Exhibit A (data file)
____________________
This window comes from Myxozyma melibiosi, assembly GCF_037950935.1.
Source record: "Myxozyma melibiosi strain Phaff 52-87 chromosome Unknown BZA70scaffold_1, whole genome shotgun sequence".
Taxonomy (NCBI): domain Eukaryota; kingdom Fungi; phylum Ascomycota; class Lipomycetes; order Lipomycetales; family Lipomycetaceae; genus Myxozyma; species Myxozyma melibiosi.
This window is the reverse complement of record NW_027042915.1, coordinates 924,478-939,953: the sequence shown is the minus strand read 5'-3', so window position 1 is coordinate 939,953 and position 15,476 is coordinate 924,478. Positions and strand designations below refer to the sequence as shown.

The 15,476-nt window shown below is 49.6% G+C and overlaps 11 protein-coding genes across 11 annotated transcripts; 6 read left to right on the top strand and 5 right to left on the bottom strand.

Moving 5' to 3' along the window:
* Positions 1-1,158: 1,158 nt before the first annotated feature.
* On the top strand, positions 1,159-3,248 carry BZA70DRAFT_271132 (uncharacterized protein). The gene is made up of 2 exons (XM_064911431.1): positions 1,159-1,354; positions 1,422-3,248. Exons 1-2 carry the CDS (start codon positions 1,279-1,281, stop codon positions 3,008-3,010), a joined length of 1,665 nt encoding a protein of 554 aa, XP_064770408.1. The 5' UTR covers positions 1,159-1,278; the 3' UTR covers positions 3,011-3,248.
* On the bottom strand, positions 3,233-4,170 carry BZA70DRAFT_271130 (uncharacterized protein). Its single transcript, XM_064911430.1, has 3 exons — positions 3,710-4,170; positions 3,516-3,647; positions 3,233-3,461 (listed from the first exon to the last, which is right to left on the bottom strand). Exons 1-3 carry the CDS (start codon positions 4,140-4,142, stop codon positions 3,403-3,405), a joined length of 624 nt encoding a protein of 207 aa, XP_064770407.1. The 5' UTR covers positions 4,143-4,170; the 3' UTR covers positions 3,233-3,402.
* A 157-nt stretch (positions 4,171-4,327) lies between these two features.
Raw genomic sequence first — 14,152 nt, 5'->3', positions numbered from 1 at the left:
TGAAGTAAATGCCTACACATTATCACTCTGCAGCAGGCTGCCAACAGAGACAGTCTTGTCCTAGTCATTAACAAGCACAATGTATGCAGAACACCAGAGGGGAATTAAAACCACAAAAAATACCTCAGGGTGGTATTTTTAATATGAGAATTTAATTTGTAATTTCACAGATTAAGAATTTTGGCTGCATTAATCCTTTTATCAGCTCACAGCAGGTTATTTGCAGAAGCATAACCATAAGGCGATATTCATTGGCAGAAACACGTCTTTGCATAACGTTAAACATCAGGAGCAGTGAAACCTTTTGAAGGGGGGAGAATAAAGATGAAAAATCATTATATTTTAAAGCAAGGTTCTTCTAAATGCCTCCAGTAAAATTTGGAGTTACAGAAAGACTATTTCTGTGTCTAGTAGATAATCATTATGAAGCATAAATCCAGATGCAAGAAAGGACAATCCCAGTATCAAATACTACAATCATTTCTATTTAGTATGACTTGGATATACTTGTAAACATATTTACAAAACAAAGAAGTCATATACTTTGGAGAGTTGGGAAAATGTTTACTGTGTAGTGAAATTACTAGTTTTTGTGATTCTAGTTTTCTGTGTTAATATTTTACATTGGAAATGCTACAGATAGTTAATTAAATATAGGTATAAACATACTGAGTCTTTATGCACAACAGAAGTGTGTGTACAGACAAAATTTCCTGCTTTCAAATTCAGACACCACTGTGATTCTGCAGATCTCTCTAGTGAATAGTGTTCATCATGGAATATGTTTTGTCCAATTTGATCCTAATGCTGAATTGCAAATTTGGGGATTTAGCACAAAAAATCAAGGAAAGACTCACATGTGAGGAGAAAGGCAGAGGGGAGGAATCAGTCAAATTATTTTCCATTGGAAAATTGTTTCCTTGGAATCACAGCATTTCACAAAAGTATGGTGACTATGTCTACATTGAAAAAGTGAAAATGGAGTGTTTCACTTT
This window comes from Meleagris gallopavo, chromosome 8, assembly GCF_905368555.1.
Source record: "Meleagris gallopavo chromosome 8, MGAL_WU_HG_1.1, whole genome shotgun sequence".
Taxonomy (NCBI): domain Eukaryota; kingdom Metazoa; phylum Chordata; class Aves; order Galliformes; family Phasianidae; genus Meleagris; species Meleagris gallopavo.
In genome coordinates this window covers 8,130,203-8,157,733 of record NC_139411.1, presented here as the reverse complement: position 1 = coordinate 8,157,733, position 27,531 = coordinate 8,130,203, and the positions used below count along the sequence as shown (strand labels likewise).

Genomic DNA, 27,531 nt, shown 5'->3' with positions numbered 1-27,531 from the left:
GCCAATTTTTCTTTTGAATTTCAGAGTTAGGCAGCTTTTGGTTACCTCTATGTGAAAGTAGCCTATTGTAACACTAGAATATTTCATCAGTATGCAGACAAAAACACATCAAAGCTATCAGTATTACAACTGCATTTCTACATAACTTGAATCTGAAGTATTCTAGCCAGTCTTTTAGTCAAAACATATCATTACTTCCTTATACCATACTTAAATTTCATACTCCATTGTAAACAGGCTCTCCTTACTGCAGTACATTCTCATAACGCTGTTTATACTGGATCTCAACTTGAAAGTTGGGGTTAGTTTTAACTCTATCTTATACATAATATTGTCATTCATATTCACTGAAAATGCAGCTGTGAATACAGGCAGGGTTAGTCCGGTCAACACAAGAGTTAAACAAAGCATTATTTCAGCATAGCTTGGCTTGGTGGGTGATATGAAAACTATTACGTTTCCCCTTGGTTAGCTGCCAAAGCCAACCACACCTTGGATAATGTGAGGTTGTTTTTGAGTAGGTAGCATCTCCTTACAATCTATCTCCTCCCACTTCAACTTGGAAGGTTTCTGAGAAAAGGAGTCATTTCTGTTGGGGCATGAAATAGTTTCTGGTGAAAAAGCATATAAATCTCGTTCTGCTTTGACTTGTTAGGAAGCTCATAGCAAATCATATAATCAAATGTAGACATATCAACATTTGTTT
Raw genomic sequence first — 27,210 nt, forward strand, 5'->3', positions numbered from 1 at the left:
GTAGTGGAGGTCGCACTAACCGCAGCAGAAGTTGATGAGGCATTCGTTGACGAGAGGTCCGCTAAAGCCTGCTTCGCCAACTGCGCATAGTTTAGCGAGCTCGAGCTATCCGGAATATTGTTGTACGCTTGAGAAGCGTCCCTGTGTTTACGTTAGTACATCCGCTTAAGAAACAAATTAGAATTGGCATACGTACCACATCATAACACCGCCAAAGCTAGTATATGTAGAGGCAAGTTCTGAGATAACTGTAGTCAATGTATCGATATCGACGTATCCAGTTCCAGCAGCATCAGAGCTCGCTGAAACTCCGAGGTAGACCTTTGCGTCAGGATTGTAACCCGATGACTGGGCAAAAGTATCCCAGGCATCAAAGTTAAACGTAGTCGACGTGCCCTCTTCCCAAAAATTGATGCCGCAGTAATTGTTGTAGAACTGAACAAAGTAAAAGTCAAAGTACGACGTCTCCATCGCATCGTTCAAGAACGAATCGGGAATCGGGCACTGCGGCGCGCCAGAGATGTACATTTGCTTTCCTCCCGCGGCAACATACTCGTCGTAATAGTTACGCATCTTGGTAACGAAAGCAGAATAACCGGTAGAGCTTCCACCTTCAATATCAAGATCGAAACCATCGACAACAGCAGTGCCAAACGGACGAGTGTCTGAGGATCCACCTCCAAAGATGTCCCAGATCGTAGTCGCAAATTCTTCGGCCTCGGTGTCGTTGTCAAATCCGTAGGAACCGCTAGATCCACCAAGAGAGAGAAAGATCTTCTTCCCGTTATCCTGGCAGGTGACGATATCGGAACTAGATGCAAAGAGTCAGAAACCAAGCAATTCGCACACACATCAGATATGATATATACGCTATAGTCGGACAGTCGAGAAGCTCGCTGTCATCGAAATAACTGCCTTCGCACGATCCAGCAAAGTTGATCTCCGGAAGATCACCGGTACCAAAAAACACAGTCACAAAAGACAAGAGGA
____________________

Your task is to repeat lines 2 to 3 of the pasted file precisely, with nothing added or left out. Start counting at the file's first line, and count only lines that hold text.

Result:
Source record: "Myxozyma melibiosi strain Phaff 52-87 chromosome Unknown BZA70scaffold_1, whole genome shotgun sequence".
Taxonomy (NCBI): domain Eukaryota; kingdom Fungi; phylum Ascomycota; class Lipomycetes; order Lipomycetales; family Lipomycetaceae; genus Myxozyma; species Myxozyma melibiosi.